Saturday, 15 March 2014

The Advantages & Limitation of Using ROI as a Measure of Corporate Performance

  • ROI is a number that includes all revenues, costs, and expenses.
  • It can be used to evaluate the performance of a general manager of a division or SBU.
  • It can be compared across companies to see which firms are performing better.
  • It provides an incentive to use current assets efficiently and to acquire new assets only when they would increase profits significantly.
  • ROI is sensitive to depreciation policy and can be increased by writing down the value of assets through accelerated depreciation.
  • It can discourage investment in new facilities or the upgrading of old ones. Older plants with depreciated assets have an advantage over newer plants in earning a higher ROI.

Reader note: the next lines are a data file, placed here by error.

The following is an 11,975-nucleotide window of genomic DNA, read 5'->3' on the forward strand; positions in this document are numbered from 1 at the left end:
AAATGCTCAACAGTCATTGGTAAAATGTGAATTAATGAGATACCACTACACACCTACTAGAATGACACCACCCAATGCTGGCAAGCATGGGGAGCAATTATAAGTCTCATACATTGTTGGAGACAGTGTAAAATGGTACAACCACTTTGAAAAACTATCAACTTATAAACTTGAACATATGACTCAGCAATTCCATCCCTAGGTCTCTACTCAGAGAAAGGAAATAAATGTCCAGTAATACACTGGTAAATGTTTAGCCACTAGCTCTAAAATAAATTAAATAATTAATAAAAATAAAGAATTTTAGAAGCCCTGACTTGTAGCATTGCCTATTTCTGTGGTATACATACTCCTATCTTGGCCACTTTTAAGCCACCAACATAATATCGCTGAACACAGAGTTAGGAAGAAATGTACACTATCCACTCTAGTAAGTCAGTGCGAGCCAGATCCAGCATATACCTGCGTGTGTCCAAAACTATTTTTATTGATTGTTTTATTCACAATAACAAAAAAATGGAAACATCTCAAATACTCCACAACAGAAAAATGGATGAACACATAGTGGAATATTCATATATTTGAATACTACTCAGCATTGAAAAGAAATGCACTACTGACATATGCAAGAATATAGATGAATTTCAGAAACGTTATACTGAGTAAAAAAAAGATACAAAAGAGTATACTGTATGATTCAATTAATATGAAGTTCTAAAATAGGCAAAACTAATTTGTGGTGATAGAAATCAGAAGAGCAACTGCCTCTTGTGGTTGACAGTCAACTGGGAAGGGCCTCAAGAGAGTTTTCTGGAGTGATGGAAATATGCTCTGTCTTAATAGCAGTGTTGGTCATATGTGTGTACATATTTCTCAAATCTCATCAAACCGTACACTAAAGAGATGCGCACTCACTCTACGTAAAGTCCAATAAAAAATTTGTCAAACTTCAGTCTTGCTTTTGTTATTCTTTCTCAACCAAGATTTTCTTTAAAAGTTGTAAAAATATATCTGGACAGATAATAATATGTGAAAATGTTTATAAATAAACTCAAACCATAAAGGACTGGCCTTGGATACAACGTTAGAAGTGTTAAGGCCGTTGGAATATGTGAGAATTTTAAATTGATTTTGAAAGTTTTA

• It provides an incentive for division managers to set transfer prices for goods sold to other divisions as high as possible and to lobby for corporate policy favoring in-house transfers over purchases from other firms.
  • Managers tend to focus more on ROI in the short-run over its use in the long-run. This provides an incentive for goal displacement and other dysfunctional consequences.
  • ROI is not comparable across industries which operate under different conditions of favorability.
  • It is influenced by the overall economy and will tend to be higher in prosperity and lower in a recession.

SOURCE: From Higgins. Organizational Policy and Strategic Management, 2nd edition

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